Many disabling conditions prevent any form of gainful employment. Additionally, these conditions may require special medical care or accommodations. This often creates a financial burden for victims. In extreme cases, people who live with disabilities in Illinois may face financial challenges they cannot meet.
Sadly, one financial advice company recently reported that medical debt is the leading cause of bankruptcy in the U.S., according to the Atlantic. Unfortunately, even people who receive disability benefits for their conditions may face mounting debt. These individuals should understand the potential impact filing bankruptcy could have on their benefits.
If an individual files for Chapter 7 bankruptcy, current and future Social Security Disability benefits are generally protected. Most SSD recipients need these ongoing payments to support themselves and any dependents while they are unable to work gainfully. Thus, these benefits qualify for exemption from the property that a trustee can liquidate to pay off creditors.
Supplemental Security Income payments are also usually exempt from outside claims in Chapter 7 bankruptcy. However, other ongoing disability benefits do not receive the same blanket protection. For example, the amount of private and state disability benefits an individual can receive may be capped. The limit is based on the exemption amount that Illinois laws establish.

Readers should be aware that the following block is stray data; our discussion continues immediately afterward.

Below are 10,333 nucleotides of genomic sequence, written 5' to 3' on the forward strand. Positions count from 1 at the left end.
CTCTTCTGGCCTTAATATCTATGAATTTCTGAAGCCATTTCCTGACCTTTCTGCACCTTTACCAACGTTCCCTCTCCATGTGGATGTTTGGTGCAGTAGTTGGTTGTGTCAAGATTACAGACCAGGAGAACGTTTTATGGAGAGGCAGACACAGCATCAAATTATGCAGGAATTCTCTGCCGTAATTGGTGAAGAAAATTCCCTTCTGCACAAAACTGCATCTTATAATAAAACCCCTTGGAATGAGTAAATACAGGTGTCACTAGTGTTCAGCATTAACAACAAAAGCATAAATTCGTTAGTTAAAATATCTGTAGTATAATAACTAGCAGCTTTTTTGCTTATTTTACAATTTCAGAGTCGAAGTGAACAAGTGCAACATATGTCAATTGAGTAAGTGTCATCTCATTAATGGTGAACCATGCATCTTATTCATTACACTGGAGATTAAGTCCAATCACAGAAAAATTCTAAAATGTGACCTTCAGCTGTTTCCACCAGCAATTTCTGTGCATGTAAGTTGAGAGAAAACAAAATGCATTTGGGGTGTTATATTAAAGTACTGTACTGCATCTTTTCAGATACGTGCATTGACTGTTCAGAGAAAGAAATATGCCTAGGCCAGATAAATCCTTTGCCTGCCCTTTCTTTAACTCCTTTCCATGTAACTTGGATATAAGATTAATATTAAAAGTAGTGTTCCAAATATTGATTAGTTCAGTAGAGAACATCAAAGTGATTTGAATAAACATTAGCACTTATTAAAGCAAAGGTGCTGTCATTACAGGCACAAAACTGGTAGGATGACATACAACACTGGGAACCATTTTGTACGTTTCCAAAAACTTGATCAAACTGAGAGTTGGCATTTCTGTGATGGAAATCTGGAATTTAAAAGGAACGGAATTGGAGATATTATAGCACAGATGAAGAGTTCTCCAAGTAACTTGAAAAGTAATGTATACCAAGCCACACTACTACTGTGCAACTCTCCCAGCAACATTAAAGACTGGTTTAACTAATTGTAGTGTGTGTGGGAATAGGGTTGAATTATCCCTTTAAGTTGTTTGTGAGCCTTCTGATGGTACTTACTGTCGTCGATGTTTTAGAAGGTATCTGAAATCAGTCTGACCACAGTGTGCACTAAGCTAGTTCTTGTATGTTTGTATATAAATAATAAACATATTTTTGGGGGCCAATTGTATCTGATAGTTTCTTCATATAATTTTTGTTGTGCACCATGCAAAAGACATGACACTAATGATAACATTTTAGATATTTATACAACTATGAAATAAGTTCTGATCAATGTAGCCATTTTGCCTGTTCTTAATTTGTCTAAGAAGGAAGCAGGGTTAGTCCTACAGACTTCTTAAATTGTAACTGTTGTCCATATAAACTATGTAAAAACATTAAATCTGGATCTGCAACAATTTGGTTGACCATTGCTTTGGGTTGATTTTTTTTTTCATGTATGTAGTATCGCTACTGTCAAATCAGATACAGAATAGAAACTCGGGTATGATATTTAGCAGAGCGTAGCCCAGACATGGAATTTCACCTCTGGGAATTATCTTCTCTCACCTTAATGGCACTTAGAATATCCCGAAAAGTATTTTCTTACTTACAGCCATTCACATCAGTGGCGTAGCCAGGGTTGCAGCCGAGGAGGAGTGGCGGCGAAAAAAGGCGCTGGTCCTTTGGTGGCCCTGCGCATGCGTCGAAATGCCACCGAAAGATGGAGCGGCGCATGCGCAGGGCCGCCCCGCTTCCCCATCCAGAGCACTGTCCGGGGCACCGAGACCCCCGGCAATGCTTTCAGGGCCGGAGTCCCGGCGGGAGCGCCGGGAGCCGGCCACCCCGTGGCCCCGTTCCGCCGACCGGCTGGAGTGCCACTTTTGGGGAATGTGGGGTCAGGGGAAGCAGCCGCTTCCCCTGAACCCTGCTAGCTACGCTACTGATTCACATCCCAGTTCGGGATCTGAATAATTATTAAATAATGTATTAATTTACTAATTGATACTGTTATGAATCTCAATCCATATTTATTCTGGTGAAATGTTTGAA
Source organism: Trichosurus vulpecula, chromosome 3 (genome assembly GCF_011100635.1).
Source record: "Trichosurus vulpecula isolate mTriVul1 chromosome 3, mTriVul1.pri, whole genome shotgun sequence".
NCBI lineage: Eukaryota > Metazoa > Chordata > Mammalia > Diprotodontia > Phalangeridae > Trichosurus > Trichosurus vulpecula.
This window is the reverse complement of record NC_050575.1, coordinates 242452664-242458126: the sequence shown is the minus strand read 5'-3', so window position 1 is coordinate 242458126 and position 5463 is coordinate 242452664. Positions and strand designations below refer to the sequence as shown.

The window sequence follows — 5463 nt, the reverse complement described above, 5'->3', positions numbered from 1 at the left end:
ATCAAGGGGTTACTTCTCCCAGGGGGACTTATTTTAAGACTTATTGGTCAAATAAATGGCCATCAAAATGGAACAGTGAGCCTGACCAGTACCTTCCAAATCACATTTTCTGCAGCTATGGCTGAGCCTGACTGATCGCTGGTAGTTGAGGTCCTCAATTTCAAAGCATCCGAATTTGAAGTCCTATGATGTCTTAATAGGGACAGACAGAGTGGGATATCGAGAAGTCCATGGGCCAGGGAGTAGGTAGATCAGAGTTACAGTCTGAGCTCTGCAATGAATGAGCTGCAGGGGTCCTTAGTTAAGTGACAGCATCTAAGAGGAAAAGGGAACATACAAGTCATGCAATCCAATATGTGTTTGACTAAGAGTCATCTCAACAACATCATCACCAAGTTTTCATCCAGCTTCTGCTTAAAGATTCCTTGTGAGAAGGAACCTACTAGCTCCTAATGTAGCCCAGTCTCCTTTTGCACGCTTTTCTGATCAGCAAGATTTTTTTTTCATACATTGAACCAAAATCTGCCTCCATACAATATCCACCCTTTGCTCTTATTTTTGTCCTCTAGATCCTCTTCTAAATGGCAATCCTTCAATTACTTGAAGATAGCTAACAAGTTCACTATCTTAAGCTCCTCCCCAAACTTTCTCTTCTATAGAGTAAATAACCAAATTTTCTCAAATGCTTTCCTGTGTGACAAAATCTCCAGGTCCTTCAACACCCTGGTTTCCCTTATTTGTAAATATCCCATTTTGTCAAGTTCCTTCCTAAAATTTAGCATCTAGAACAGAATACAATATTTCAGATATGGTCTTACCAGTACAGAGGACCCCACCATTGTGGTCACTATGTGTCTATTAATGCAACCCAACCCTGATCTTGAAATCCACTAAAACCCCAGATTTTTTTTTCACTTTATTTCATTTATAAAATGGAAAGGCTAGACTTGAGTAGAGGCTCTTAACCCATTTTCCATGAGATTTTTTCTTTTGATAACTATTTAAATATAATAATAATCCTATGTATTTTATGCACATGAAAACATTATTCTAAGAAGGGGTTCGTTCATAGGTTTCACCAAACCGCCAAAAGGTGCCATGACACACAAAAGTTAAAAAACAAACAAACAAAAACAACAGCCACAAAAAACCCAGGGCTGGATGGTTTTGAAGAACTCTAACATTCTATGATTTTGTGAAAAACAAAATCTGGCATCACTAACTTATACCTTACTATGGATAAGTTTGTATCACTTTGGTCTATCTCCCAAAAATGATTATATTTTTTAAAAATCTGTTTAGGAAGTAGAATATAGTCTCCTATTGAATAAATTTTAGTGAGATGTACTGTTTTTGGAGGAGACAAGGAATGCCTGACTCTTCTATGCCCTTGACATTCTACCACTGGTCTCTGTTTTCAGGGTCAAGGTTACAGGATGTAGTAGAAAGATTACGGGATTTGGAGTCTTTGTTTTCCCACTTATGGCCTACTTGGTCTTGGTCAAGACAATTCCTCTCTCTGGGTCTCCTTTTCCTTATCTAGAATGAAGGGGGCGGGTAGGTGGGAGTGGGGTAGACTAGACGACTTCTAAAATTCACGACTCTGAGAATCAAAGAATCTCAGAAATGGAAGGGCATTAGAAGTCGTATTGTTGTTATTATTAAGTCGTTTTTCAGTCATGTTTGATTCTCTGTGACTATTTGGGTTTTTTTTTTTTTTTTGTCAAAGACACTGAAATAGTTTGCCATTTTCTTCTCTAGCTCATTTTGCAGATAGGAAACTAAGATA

There are a few circumstances in which SSD benefits are not automatically exempted or fully safe from loss during bankruptcy. These include:
- Lump sum payments. The benefit recipient must provide documentation to show the payment was backpay from the Social Security Administration. The payment could be taken if it appears to be some other form of income.
- Excessive lump sum payment. In some jurisdictions, a lump sum SSD payment is only protected if its full value is necessary for the support of the recipient. The trustee may attempt to take any amount that is considered excessive.
- Chapter 13 bankruptcy. Ongoing SSD benefits should also be exempt in this type of bankruptcy. However, benefit payments may be factored into the debt repayment plan, according to AARP. Recipients should look carefully over the plan to make sure their disability benefits have not been treated as disposable income.
Social Security Disability and bankruptcy laws are both complex on their own. Understanding areas of overlap between these laws can be difficult. SSD recipients who face bankruptcy should consider meeting with both a Social Security Disability attorney and a bankruptcy attorney. Doing so can help an individual fully understand the potential costs and consequences of filing bankruptcy.